Margin of Safety

Margin of safety (M.S.) is a way of representing a structure's capability above certain requirements, for example its strength relative to a design ultimate load.

\begin{align} M.S. & = \frac{ Maximum Allowable Load }{ Actual Load }-1\\ M.S. & = \frac{1,600}{1,550}-1\\ M.S. & = +0.03\\ \end{align}


Program requirements typically dictate minimum required margins of safety relative to certain design parameters.  It is important to keep in mind what is being used for allowable loads and actual load used in the analysis.  Two types of loads are very commonly used, limit loads and ultimate loads.  Limit is what the "design load" is, or in other words the largest load the structure is expected to experience in use.  Ultimate load, in aerospace, is often 1.5 times limit load (LL or DLL, design limit load).  What is used is program dependant.  For example, perhaps the structure is not allowed to have permanent deformation at 1 x DLL, however may experience permanent deformation between limit load and ultimate load - while not failing at ultimate load.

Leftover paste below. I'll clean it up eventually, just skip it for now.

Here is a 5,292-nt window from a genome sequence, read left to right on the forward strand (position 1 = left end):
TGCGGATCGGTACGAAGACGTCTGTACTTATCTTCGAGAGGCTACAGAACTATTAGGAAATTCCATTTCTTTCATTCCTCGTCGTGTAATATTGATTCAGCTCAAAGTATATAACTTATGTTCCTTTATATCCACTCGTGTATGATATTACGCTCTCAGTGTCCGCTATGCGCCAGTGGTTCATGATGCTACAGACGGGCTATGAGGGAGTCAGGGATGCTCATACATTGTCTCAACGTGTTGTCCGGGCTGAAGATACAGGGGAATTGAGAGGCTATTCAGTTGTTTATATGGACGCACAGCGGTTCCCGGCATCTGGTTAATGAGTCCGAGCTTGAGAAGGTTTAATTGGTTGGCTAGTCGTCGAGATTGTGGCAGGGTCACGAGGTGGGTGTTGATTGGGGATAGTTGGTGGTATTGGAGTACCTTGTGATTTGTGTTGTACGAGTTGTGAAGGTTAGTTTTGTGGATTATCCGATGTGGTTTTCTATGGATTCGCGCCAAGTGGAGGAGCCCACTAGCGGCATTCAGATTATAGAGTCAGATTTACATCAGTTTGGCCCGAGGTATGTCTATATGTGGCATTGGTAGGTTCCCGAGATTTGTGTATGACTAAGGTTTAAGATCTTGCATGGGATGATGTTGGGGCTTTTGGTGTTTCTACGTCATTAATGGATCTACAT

You can also use this handy Margin of Safety Calculator to check your work:

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Allowable Load
Actual Load